Till Death Us Do Part by Vincent Bugliosi

Till Death Us Do Part

On December 11, 1966, a mysterious assassin shot Henry Stockton to death, set his house on fire, and left the scene without a trace. A year later, when a woman was found brutally killed, shreds of evidence suggested a connection between the two murders.In the Palliko-Stockton trial, prosecutor Vincent Bugliosi offered a brilliant summation that synthesized for the jury the many inferences and shades of meaning in the testimony, fitting all the pi...

Details Till Death Us Do Part

TitleTill Death Us Do Part
Release DateMay 17th, 2004
PublisherW. W. Norton Company
GenreCrime, True Crime, Nonfiction, Mystery, History

Reviews Till Death Us Do Part

  • Beverly
    Bugliosi was the brilliant prosecutor in the Charles Manson case. His book of that case called Helter Skelter is riveting. And the Sea Will Tell is also by him and describes a case in which he worked to convict the man in the case, while setting his girlfriend free, the female half of the couple all the time in her own idiotic way setting up impediments to her own defense. He is dogged and determined to put murderers behind bars. I found this boo...
  • ♥ Marlene♥
    Finished this morning and just want to say that this is a great book. This has been on my shelf for at least 10 years and do not ask me why. No idea why I did not pick it up to read sooner. So glad I read this cause it was well written. (I feel sorry for the author because I only know Vincent Buglosi wrote it but I assume he told it and the real author wrote it?Highly recommend this old fashioned good true crime book but you have probably already...
  • Brittany Kubes
    From the POV of a prosecutor, Till Death Us Do Part comes from the opposite perspective of my normally criminal defense-oriented reading. I prefer a book or a tale about the system problems due to overreaching prosecutors, shady police officers, and sympathetic criminal defendants. Here, I was reading about a prosecutor’s predicament of trying to convict defendants he knows are guilty but has insufficient evidence to convict in the face of doub...
  • Phil
    I do not believe I would make a very good lawyer, or a very good juror for that matter. At the risk of sounding conceited, I *do* make a very good reader, so you can believe me when I say this book deserves five stars. Bugliosi's trial narrative reads like fiction, and his ethical, just persona shines through this otherwise bleak tale. I've admired Bugliosi ever since I completed my study of the O.J. Simpson trial, and would recommend his books t...
  • Susan Liston
    I read this many years ago, and recalled that I found it intriguing and somewhat creepy, but didn't remember many details. That's pretty much what I thought this time around. Bugliosi details how he constructed his prosecution, which was purely circumstantial, and it's pretty interesting. One thing I didn't remember is scratching my head over someone going to all the "trouble" if that's the word, of plotting and committing a murder for money and ...
  • TXGAL1
    This is the third book written by Bugliosi that I have read. Not only is he an exceptional author, he is the best District Attorney that Los Angeles ever had. If you are a fan of True Crime, please add Vincent Bugliosi to your reading list. His cases are fascinating and his prosecution of them legendary.
  • Jill Hutchinson
    Vincent Bugliosi made he fame as the LA prosecutor during the Charles Manson trial and went on to write the best seller Helter Skelter about those heinous murders. In this book, again he is prosecuting a murder...in fact a double murder.....and from the beginning, it doesn't appear that the State has a very strong case. It is all circumstantial and some of the witnesses for the prosecution don't appear to be very dependable. A man is shot several...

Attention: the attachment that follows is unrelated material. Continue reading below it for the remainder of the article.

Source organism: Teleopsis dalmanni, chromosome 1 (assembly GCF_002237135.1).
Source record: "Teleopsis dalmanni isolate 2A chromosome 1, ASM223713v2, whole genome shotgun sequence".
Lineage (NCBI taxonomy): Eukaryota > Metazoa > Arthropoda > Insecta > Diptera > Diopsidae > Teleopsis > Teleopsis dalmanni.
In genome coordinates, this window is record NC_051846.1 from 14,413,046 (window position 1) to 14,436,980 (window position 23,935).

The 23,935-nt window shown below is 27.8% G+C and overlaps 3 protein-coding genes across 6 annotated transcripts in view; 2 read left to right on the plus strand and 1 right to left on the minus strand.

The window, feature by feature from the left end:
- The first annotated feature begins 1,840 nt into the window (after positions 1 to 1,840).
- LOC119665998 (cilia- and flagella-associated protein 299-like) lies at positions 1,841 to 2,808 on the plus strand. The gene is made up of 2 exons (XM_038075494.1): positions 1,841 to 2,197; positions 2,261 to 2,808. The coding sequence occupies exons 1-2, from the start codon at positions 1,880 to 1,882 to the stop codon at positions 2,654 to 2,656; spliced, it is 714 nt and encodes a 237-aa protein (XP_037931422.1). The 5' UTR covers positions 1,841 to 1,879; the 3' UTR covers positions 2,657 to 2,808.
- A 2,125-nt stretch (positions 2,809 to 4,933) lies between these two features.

• Sandy
    From the author and prosecutor of Helter Skelter(Charles Manson), is another true crime book where he was the L.A. prosecutor for two conspirators of murder. The crimes took place in the late 60's. L.A. was a different place than it is now. The book was written in the 70's and made into a movie in the early 90's. Bugliosi is quite a famous prosecutor and has a great memory for telling a fascinating murder story of 2 cold blooded and greedy killer...
  • Erica
    Based on a true story, Till Death Us Do Part is a very compelling read. If you like crime stories, this is definitely one for you. Bugliosi has a way of writing that makes you walk away feeling as though you actually knew all of the characters personally. I found it very easy to get involved with the storyline and when it ended I was disappointed and have made it a point to read more books by Bugliosi now that I am finished with law school.
  • Craig Adamson
    I found this book at the bookstore and since I already read Helter Skelter (the audiobook) and enjoyed it so much I decided to grab this one and read it. Bugliosi is a very interesting person in the sense that he is so detail-oriented I almost can’t imagine him in any other role than as an attorney. He obviously takes his job very very seriously which is what you would want if you were a taxpayer in the state of California or if you were your d...
  • Katy Koivastik
    No detail is too small for Vincent Bugliosi when putting together a ”mosaic of guilt”, as he calls it, in a purely circumstantial case.The first part of the book introduces the perpetrators, “Alan Palliko” and “Sandra Stockton” (whose names have been changed for legal reasons), and their milieu: the sunny, swinging Southern California of the mid 1960s. We also meet the victims “Judy Palliko” and “Henry Stockton”.We learn much ...
  • E Wilson
    This was certainly an interesting murder case, but I don't know if it was interesting enough for a full length book. I think the first half was 3 stars and the second half covering the trial was 2 stars. It is really alarming to know there are psychopaths such as Alan Palliko who will kill for a relatively small amount of insurance money and then shop around for a wife for a second helping of insurance money. Also alarming that a women like Kathe...